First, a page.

Profile with Mary Cleary Kiely

Mary Cleary Kiely (New Hampshire & Somerville 1981) is a freelance writer, an advocate for children with special needs and a stay-at-home mom. She will return to elementary school teaching this fall. Previously, she worked as a finance executive, a corporate training professional and an assistant to the deputy head of the New York City public schools, among other things. She holds an MA in Educational Supervision and Administration from St. Peter’s College, an MA in Philosophy and Economics from the University of Oxford, and a BA in English from Dartmouth College.

Rhodes Project: Where do you call home?

Mary Cleary Kiely: Amherst, Massachusetts. I grew up in eastern Massachusetts and went to college in New Hampshire. After Oxford I lived and worked in New York and New Jersey for almost ten years.  Afterwards, my husband and I moved with our young family to Paris where we spent six years. That was a wonderful experience. Since both my husband’s father and my father had died while we were in France, we wanted to be closer to our mothers and siblings when we came back. We thought it would be interesting to live in a college town, and eventually settled on Amherst. We are very happy here, and have lived here for the past eleven years.

Rhodes Project: What brought you to Paris?

Mary Cleary Kiely: My husband was working for a French company and I was home with the children. We had two little kids and another one was born there, in France. It was challenging in some ways because our middle one was born with Down syndrome and we subsequently found out that she also has autism and serious vision impairment. I really had to manage her care while we were in France: finding speech therapists, physical therapists, preschool teachers and so on, but it was well worth it. We travelled extensively and, as with my time in England, it gave me a whole different lens on the world. I was especially touched by the French people’s love of beauty, and their sense that beauty is something that belongs to everyone.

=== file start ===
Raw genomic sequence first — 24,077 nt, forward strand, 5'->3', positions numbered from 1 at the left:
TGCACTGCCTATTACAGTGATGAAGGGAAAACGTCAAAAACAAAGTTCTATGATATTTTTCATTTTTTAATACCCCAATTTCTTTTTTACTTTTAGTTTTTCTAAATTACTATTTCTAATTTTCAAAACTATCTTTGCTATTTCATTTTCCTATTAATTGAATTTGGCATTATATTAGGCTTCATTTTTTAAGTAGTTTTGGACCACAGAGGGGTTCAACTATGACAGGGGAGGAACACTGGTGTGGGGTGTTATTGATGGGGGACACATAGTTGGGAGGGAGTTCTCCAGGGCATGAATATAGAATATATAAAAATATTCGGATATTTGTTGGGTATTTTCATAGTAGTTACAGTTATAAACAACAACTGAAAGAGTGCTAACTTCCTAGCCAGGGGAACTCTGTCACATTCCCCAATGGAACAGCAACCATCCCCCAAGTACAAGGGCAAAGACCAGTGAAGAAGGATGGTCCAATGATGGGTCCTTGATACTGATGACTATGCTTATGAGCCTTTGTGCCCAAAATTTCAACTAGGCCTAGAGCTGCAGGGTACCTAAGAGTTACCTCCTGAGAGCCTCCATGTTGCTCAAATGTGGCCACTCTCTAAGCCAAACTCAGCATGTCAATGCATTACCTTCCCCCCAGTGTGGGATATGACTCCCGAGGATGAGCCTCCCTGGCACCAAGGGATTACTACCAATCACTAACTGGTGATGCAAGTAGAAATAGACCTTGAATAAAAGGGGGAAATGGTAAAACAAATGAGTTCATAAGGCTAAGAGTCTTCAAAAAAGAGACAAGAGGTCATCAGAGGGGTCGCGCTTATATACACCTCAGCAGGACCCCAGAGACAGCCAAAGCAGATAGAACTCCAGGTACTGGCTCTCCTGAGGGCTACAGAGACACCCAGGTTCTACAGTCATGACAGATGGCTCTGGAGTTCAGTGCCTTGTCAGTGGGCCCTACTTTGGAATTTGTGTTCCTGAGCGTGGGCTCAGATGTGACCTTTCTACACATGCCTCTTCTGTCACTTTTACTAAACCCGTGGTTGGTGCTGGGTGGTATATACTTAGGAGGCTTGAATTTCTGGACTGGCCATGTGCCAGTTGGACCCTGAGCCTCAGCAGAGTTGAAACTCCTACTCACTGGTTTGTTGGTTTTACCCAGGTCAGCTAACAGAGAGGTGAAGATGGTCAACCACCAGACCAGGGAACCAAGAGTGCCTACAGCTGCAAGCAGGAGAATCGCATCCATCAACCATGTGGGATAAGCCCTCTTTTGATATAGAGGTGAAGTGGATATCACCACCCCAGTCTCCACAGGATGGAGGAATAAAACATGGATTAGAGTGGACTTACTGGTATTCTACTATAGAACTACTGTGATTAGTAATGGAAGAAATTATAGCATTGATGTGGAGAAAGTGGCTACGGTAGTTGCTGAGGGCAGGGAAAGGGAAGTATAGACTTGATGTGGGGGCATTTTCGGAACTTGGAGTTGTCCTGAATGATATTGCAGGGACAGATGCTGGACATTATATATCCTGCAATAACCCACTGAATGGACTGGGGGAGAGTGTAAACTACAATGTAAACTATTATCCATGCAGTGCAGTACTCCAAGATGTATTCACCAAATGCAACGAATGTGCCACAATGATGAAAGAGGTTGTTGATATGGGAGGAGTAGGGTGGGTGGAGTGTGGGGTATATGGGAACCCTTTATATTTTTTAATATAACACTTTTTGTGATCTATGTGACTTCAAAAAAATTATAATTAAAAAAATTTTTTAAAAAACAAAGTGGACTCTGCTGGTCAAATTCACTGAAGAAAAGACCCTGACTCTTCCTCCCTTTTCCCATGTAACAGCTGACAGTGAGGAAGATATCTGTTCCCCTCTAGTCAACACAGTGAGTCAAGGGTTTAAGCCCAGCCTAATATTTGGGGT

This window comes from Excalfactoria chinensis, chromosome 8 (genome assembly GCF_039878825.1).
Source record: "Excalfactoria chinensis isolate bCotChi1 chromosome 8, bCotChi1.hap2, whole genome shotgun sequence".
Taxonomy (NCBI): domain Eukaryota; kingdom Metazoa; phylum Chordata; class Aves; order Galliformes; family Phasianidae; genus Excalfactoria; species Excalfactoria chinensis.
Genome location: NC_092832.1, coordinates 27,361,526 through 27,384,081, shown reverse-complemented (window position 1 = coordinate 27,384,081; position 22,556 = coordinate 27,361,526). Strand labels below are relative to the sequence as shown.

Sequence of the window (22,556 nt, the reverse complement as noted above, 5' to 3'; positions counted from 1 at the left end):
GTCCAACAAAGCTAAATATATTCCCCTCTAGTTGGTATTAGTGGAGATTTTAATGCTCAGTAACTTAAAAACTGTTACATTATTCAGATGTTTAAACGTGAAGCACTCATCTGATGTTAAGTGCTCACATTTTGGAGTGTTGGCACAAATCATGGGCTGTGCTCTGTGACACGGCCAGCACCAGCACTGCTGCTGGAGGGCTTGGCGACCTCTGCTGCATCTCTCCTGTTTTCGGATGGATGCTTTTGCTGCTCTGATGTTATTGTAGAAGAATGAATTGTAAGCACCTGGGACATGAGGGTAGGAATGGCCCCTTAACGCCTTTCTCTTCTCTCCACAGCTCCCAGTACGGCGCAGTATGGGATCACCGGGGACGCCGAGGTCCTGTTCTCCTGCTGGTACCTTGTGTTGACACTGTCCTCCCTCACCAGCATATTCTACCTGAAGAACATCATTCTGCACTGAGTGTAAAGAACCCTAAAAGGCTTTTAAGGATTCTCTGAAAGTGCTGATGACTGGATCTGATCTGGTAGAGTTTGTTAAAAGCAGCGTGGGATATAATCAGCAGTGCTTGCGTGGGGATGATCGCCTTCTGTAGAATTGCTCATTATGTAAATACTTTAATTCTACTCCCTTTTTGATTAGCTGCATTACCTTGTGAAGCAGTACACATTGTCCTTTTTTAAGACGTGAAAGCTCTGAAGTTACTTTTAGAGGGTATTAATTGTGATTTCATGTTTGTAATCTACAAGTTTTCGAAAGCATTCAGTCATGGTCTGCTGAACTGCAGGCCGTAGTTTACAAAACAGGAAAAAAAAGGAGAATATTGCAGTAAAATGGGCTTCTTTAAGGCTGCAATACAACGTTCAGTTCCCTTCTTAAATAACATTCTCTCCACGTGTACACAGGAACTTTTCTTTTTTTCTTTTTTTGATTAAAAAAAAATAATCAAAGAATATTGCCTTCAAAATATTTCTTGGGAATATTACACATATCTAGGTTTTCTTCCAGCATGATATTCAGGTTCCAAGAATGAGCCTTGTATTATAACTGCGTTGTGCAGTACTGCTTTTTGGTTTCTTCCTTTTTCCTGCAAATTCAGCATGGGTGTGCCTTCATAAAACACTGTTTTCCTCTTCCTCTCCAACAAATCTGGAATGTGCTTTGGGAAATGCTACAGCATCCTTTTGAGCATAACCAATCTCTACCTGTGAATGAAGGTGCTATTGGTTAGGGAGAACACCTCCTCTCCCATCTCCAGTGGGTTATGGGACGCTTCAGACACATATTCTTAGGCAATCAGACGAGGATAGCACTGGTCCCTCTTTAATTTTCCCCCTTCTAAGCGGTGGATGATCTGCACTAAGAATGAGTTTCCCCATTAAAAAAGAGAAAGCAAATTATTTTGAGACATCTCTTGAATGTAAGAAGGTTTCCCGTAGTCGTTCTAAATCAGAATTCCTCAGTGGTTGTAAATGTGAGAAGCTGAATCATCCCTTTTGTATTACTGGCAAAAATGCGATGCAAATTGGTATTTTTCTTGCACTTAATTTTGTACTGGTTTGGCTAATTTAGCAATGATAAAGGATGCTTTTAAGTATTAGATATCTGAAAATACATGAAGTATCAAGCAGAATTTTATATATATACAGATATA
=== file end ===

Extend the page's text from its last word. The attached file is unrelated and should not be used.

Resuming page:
Rhodes Project: Who is your favorite author?

Mary Cleary Kiely: I continue to read a fair amount of poetry. My all-time favorite poet is Yeats; I wrote about Yeats while I was in college. I also really love Mary Oliver. I keep a copy of one of her poems, “The Buddha’s Last Instruction,” on my desk. The first three lines of that poem -- “Make of yourself a light,”/said the Buddha,/before he died” -- speak to something I think we all can aspire to, no matter how large or small the arena we in which we operate. In terms of fiction, I enjoy Ann Patchett. Bel Canto is a must-read. It’s a beautiful story about love, politics and the unpredictability of human relationships.

Rhodes Project: When did you first become interested in education?

Mary Cleary Kiely: I was always interested in education. I think of myself as an educator, although during my adult life it has taken many different forms. Looking back on the last twenty-five years, I have been an education administrator, an elementary school teacher, a stay-at-home mom, a newspaper columnist (mostly focusing on parenting, education, and special needs) and freelance writer, an advocate for children with special needs, and a school volunteer.  The common strand is education. In fact, in the fall I am returning to teaching elementary school. I left the classroom twenty years ago because I was needed at home, and now I’m really looking forward to returning. Working with children really drives me.

I had an interesting path to becoming a teacher because, when I came back from Oxford, I lacked the courage to follow that dream. I really wanted to work in schools, but there were a lot of people saying to me that it would not be a good use of my education. They were quite patronizing about that choice. Instead of following my own heart, I listened to them. A lot of women were going into finance at that point, and that’s where I went as well. I worked for four years at a Fortune 1000 company in New York City. I learned a great deal and it was excellent training, but it wasn’t where my heart was. It took me those four years to figure out that what I really wanted to do was what I had originally planned. So, I left that job and went to work for the deputy head of New York City Public Schools and then a couple of years later became a teacher.